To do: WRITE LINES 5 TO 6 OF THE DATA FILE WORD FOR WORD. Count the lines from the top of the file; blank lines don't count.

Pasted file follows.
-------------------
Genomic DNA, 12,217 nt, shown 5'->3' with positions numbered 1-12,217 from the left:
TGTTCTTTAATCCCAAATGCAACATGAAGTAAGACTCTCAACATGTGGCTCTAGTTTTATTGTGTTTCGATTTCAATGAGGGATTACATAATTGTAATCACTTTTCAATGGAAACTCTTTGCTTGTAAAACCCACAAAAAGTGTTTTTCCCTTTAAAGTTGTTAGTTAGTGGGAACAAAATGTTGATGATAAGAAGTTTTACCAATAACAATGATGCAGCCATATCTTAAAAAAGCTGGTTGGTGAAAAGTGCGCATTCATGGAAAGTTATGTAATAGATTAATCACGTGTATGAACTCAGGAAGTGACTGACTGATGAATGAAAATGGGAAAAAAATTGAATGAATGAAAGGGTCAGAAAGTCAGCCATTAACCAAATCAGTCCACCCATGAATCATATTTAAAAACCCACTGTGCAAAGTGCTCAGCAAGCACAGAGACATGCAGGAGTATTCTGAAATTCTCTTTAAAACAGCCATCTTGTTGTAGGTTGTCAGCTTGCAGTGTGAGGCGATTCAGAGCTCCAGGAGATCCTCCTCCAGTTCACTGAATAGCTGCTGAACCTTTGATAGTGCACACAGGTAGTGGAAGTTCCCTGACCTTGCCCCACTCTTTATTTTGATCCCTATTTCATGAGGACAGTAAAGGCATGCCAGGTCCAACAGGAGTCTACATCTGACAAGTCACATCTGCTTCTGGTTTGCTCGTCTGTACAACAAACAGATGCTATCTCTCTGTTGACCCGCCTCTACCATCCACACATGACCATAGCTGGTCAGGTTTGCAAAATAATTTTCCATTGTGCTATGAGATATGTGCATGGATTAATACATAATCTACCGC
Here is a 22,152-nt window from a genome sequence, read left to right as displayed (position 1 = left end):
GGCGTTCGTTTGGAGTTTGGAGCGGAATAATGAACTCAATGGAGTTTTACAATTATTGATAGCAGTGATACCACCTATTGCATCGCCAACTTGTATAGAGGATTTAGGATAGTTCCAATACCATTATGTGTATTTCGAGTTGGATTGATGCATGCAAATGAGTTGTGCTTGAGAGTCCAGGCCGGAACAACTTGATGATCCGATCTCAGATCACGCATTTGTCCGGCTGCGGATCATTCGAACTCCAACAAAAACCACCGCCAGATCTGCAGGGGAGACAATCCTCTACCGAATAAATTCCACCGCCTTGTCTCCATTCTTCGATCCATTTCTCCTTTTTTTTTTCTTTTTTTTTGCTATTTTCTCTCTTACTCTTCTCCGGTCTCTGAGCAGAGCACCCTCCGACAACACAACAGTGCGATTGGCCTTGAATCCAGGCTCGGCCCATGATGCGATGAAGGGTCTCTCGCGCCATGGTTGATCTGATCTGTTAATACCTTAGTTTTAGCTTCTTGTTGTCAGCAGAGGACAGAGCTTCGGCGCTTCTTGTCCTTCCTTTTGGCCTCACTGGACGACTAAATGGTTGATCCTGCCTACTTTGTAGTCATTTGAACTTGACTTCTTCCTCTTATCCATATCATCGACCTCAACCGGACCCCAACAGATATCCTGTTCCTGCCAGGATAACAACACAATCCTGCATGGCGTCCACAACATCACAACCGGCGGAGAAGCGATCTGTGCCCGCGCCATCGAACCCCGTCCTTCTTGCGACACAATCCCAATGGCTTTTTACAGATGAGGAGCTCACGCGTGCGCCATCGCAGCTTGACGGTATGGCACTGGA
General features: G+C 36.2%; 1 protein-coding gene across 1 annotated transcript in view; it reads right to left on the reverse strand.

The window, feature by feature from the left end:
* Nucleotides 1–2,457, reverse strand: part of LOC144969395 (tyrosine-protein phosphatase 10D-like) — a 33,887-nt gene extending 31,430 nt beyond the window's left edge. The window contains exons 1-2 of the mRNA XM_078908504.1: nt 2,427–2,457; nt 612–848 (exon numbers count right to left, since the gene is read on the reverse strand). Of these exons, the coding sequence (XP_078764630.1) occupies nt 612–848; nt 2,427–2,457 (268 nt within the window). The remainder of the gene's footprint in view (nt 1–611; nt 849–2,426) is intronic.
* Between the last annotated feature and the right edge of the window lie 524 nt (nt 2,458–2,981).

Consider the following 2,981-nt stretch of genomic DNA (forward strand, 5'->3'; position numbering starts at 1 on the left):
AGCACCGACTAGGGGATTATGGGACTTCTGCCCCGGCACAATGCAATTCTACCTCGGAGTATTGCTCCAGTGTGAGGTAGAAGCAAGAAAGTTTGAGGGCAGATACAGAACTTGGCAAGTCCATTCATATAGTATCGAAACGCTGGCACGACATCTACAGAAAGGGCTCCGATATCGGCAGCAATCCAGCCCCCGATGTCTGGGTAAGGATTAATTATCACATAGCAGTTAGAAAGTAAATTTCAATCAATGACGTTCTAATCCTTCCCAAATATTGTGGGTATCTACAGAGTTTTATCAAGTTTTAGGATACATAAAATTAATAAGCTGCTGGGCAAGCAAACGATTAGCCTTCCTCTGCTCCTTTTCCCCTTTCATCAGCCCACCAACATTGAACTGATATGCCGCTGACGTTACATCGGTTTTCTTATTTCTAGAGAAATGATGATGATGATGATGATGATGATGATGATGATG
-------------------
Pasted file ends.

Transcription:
General features: G+C 36.2%; 1 protein-coding gene across 1 annotated transcript in view; it reads right to left on the reverse strand.

The window, feature by feature from the left end: